Resource Issues: Landslide and Debris
Ecology of the Big Sur Coastline
The Big Sur coastline along the central coast of California is unparalleled in natural beauty, an incredible mix of high cliffs, rugged canyons and crashing surf. This stretch of coastal wilderness is an international treasure and a special place for residents and visitors alike. Big Sur is also a unique and special area in the sanctuary, where the continental shelf is narrow, hugging the coastline and several deep, submarine canyons come close to shore. Deep, cold, nutrient-rich waters are upwelled at Point Sur, supporting plankton blooms and providing the foundation for a rich diversity of marine life, including algae, invertebrates, kelp forests, rockfishes, seabirds, sea otters, sea lions and migrating marine mammals. Onshore, a relatively thin series of coastal watersheds drain the coastal terrain, connecting land and sea through steep canyons of oak woodlands or towering redwoods.
History of Highway 1
Highway 1 along the Big Sur coastline was constructed in the 1930's and opened in 1937. Parts of the highway north of Big Sur follow the Old Coast Road, completed from Monterey to Big Sur by Monterey County in the 1880's. Construction of the highway involved extensive excavations that utilized steam shovels and blasting of this diverse geological landscape. Fill was placed in minor canyons and bridges constructed across major canyons. The highway has a long history of landslides that have both landed on the highway and undermined the road bed. Road closures have been common, with long-term closure mainly due to large landslides in years of heavy rainfall.
Landslide Management History
In conducting landslide repair work on Highway 1 prior to the designation of the sanctuary, maintenance practices of the California Department of Transportation (Caltrans) often involved moving landslide and road repair debris into the adjacent marine environment. Maintenance and catastrophic road repair activities often deviated considerably from the natural patterns of slide movement and sediment transport in marine systems. The disposal of landslide debris affects marine habitats and biological communities by direct burial, sediment scour and turbidity plumes of fine suspended sediment.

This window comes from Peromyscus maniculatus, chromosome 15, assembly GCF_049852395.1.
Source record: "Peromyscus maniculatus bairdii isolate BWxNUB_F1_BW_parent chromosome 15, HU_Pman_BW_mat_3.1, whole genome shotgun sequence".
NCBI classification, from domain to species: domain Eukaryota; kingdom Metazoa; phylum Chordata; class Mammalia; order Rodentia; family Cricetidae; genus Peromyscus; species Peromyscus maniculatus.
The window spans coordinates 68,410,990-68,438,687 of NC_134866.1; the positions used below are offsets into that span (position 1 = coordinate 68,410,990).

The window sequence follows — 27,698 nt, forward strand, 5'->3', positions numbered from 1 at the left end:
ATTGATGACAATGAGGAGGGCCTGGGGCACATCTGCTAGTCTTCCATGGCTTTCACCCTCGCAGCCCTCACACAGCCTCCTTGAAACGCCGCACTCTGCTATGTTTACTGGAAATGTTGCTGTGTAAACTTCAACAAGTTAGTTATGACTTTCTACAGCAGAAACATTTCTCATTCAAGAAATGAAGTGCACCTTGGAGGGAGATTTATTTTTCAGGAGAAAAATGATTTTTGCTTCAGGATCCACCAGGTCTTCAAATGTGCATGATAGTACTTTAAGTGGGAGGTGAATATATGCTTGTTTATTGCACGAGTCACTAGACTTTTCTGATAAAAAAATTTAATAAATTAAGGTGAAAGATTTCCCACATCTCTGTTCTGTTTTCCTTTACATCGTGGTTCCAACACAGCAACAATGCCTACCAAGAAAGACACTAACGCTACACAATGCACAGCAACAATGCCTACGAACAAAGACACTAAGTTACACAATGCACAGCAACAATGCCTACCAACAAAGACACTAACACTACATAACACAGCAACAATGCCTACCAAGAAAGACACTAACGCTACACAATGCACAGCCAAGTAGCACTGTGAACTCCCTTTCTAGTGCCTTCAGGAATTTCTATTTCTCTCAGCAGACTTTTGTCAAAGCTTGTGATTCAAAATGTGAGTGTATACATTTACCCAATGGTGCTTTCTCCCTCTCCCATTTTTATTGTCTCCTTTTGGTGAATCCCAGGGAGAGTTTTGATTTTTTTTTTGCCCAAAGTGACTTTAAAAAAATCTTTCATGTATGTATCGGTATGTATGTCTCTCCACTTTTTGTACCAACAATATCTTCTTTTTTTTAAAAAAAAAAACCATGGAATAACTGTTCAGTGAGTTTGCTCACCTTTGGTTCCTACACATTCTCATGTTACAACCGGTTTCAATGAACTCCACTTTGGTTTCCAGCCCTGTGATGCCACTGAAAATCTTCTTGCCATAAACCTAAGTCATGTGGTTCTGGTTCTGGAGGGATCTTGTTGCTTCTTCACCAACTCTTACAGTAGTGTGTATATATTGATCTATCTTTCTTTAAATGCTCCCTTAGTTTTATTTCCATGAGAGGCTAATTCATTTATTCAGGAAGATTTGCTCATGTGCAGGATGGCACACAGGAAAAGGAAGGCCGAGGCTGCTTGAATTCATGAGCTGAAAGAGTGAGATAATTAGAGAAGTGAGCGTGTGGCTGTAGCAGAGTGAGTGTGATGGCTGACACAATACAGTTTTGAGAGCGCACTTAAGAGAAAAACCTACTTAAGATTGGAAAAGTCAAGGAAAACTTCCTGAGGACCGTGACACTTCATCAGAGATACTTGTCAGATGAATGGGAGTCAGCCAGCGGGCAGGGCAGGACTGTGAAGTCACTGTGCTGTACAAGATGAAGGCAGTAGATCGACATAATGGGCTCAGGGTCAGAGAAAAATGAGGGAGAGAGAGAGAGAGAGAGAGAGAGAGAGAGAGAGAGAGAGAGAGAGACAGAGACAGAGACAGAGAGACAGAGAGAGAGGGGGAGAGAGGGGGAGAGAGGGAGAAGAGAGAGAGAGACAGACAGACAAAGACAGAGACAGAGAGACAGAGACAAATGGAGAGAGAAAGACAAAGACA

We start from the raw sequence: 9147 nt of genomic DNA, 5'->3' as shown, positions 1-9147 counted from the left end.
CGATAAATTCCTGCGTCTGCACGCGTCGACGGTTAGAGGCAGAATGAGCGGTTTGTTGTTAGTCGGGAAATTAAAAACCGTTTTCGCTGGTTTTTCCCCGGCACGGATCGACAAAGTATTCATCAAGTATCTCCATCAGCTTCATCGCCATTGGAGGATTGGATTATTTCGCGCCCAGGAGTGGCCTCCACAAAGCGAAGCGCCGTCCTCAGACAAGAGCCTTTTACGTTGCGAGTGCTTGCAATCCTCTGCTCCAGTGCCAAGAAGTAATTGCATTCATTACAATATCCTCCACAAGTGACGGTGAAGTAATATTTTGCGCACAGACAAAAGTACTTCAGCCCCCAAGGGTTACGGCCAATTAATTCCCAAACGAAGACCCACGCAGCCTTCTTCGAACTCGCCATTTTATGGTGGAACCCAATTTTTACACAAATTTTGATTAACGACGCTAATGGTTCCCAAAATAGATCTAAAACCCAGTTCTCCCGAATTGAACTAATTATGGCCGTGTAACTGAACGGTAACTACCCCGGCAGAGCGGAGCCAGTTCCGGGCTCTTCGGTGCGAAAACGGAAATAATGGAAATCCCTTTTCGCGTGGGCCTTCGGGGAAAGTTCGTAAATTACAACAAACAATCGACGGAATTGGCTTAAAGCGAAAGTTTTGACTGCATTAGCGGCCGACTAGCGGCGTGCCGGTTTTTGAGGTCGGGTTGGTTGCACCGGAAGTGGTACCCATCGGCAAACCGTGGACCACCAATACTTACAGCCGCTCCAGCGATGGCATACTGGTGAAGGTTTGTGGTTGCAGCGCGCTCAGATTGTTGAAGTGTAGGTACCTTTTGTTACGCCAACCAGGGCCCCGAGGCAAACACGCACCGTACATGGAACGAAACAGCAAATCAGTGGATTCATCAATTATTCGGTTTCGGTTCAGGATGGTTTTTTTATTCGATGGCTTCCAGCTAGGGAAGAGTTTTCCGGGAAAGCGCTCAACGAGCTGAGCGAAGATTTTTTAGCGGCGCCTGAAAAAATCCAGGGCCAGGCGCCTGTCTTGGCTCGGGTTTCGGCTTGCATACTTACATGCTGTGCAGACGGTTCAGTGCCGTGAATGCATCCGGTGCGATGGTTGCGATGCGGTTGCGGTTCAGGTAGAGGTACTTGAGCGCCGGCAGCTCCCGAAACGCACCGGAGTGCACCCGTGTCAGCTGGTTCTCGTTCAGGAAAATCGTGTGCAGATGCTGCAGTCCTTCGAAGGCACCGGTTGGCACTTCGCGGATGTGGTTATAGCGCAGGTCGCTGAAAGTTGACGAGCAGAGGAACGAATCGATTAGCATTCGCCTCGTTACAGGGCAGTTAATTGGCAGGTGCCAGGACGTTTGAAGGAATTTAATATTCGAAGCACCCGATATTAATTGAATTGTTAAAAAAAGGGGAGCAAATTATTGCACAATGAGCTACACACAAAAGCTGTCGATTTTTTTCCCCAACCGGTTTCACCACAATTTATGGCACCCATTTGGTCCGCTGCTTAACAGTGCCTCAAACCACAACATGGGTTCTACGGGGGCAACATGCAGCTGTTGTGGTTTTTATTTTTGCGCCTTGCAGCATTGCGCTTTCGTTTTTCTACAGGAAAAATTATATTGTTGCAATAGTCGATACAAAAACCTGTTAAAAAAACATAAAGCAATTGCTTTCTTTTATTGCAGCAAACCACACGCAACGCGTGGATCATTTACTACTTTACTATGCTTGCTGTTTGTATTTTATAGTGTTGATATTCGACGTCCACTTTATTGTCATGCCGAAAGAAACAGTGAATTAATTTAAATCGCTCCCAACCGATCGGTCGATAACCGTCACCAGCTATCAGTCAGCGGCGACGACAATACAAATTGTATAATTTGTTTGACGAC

The severity of winter storms in 1998 closed Highway 1 along the Big Sur coast for several months, and subsequent landslide and road repairs resulted in approximately 1 million cubic yards of excess material. Sanctuary regulations (http://montereybay.noaa.gov/intro/mp/regs.html#prohibitions) prohibit the discharge of material within its boundaries, and secondly, prohibit the disposal of material outside the sanctuary boundaries that subsequently enters the sanctuary and harms resources. However, sanctuary management allowed the disposal of some material between the highway and mean high tide line at specific sites, with specific criteria such as compaction of fill and revegetation.
Changes in Landslide Management
As a result of the storms of 1998, Caltrans moved forward on the development of a management plan for Highway 1 long the Big Sur coastline, from Carmel River in the north to San Carpoforo Creek in the south. This entire area is adjacent to sanctuary waters. The development of the Coast Highway Management Plan (CHMP) was led by Caltrans, in conjunction with other regulatory agencies including the sanctuary, and congressional and community representatives. As a result, Caltrans made a significant effort to identify land disposal sites as a proactive approach to deal with future landslides. However, the amount of cubic yards that these sites can accommodate is limited, and therefore Caltrans asked the sanctuary to consider ocean disposal in the future. So, even though the regulations prohibit side-casting of the land-slide materials (e.g., soil, rocks, vegetation placed down slope of the highway), Caltrans can request a permit from the sanctuary.
Ecological studies support landslide disposal management
Understanding the sensitivity of shoreline habitats to existing disposal practices is key to effectively minimizing the negative effects of landslide material deposition or redistribution on or near the shoreline. The sanctuary and the CHMP lacked such a thorough understanding of marine resources along typical landslide areas and sites where Caltrans may seek to dispose of rock and soil debris onto the shoreline and into the ocean. The Marine Resources Survey (http://sanctuarysimon.org/projects/project_info.php?projectID=100280), and subsequently the Big Sur Nearshore Characterization (http://sanctuarysimon.org/projects/project_info.php?projectID=100312), were among the first comprehensive studies to accurately characterize selected intertidal and subtidal communities of fishes, invertebrates, and algae that are potentially impacted by natural landslides and subsequent disposal management practices. Many of the results have been aggregated by sanctuary staff in a GIS database initiated by the CHMP. The resulting GIS project contains over 100 spatial data sets including shoreline types, aerial photos, geological data, and Hwy 1 postmiles. Sanctuary staff use this database to inform permitting processes and update it as new information becomes available (e.g., we have since added abalone critical habitat data).